Since January I’ve interviewed an overflowing handful of gifted folks. Perhaps those few fail to statistically represent all creatives but hopefully they provide insight into the hearts and minds of this fascinating group.
Unfortunately, one thing I’ve learned through the exercise is that I’m as guilty as the next guy of having a few preconceived notions about creatives. There are certainly many similarities yet, in reality, there exist vast differences.
One of the main variations that stands out for me is childhood experience. Not every creative person had a difficult, tough, or downright tragic childhood. I continue to wonder how having such a start has molded many of us, and how that might impact the innate creativity we have. Yet I see more and more that we’re all unique.
In the end, perhaps it comes down to:
- How we experience life, whatever our world may be
- How we breath stimuli in, assess it, and assimilate it into who we are
- What we take from our experiences and what we ultimately seek to give
Perhaps it’s a breathtaking, complex mix of genetics and destiny that brings us together.
My guest today, Antwone Fisher, has a remarkable story. When I read his memoir, Finding Fish, it instantly jumped onto my short list of favorites. I fell in love with it not only because his story is so inspiring but also due to the way he expresses it–the way he relays his experiences and how he shows us who he was and who he became. In 2002, despite his lack of notoriety, Antwone’s story managed to emerge as a powerful movie that marked the directorial debut of Denzel Washington.
I wasn’t surprised.
Many of us have demons that vary in shape, size, density, etc. whether from the bowels of childhood or from more recent adult experiences–aberrations we long to forget. Yet often they ultimately drive us forward. Antwone’s story and his ongoing courage expresses the very heart of Aberration Nation.
His new book, A Boy Should Know How to Tie a Tie, will be released on April 20th. I can’t wait to read it. I’m sure that whatever Antwone has to share about succeeding in life is valuable not only for boys, but also for me and you.
What’s your story (in a nutshell)? How did you end up where you are today? Are you surprised by where you are, or did you always see it coming?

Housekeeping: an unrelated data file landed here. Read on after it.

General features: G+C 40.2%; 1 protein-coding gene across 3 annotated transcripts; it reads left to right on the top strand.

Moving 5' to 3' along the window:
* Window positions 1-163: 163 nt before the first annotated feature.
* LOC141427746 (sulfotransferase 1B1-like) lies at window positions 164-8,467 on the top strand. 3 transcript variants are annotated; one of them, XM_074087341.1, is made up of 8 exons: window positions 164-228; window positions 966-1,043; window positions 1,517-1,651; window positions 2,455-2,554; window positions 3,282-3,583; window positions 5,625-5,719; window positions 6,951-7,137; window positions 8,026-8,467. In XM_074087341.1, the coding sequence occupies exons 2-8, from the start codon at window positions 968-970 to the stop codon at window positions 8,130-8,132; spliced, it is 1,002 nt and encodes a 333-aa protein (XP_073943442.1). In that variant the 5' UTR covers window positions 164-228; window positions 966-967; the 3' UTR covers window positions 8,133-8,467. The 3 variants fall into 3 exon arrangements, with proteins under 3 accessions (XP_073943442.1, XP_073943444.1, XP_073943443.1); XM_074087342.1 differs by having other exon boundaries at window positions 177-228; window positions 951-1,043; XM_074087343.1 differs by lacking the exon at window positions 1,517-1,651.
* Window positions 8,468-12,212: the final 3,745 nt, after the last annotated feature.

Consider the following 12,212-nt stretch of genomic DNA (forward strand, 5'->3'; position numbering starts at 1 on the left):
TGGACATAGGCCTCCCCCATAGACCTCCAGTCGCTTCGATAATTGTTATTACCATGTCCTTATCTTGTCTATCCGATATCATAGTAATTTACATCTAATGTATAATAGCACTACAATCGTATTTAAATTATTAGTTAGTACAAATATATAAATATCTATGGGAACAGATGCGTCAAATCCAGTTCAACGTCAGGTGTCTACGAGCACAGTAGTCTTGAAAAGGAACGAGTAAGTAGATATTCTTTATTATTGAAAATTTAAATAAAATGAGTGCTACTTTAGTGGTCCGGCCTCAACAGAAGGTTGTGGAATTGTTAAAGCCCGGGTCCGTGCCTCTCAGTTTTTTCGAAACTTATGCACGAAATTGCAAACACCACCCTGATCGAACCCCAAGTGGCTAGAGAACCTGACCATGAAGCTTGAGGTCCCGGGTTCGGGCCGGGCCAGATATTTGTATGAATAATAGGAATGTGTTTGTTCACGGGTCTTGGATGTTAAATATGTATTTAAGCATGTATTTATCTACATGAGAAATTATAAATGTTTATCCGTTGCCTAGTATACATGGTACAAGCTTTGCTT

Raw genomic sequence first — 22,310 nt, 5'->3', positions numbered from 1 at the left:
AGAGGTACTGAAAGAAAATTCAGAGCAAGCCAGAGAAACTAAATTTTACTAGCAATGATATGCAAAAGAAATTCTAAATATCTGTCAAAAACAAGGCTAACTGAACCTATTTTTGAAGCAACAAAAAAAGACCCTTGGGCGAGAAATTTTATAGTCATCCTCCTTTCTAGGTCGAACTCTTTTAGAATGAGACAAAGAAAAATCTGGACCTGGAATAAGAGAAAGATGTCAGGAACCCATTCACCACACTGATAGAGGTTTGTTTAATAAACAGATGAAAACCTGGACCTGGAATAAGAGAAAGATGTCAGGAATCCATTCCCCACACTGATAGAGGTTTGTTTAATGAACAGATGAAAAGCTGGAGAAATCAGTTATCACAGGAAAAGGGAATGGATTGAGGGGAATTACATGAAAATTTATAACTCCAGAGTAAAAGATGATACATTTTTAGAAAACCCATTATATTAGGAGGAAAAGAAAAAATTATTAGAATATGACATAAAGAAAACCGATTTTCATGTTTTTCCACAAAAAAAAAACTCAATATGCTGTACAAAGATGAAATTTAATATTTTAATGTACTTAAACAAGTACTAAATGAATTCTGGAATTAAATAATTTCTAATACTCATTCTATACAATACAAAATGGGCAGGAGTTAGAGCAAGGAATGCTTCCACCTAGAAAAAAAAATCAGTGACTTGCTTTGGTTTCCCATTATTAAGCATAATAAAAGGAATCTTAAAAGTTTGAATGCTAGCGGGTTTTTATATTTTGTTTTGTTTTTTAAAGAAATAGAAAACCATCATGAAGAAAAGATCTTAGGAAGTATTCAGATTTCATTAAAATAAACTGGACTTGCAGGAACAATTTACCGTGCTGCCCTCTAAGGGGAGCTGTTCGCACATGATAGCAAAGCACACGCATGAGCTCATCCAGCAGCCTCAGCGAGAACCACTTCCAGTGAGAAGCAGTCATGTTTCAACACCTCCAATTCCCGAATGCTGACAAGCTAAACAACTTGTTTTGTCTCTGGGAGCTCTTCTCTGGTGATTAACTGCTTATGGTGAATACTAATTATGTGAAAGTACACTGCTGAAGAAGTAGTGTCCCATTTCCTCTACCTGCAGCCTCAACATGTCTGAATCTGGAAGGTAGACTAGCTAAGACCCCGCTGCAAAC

I was born to an incarcerated teen mother and placed in foster care until she was to claim me. She never did. My father died two months before I was born and neither family (my mother’s or my father’s) knew that I existed.
In the foster home, I endured physical, emotional and sexual abuse and as an adult, I had to learn to overcome the anger I had as a result of how I was treated as a child. I have lived my life day by day so I am not surprised by where I am nor did I see it coming.
It all happened gradually and with lots of work.
When I was a teen, I was emancipated from foster care and I ended up homeless. At one point, I went to live with the daughter of my foster mother and I realized I was right back where I started, so I had to do something about it.
I went back to being homeless, then I saw a sign that read, “Join the Navy and see The World.” It changed my life.
What are your thoughts on the stereotypes that creative people sometimes fall into?
What are the stereotypes? I know so many creative people who are so vastly different.
Do you believe being creative has caused you aberrations in life, helped you deal with life’s aberrations, or both?
My creativity, my imagination, my ability to reason is what has saved me and helped me endure.
Have you had to deal with people in your life failing to understand your creative personality or drive? If so, can you tell us about it and how you’ve dealt with it?
No, I have been surrounded by people who have always encouraged my creativity.
So far, the majority of those I’ve interviewed about creativity say that the internal question of, “Am I truly creative or do I just think I am?” has never crossed their mind. Is this true for you? Am I the only one who has, at times, wondered if I’m just kidding myself?
I have always been an artist in some way. I thought I would become a paint important paintings, but now I paint with words. I never thought of myself as anything other than a creative person.
I dream of directing great films. I started thinking about that a few years ago. I just finished the editing on a short film that I wrote and directed. So … I can’t imagine that I won’t direct films in the future.
I often wonder about the similarities and differences creative people have in terms of thought processes. Is there one method or way that you get most of your ideas, and if so, can you describe that? If not, can you tell us a little bit about how your mind works?
Many of my inspired thoughts come from music, but I also get ideas from being outside and feeling the breeze cross my face. The ocean inspires me. After all, I am a sailor.
What are the top three characteristics highly creative people need to be successful, in your opinion?
I need a clutter-free work environment, the belief that I can do or say anything and pull back later if I must and the freedom to dream.
A quote from the Shawshank Redemption movie poster, “Fear Can Hold you Prisoner; Hope Can Set You Free.”
The thought allows me to get over any apprehension I may have.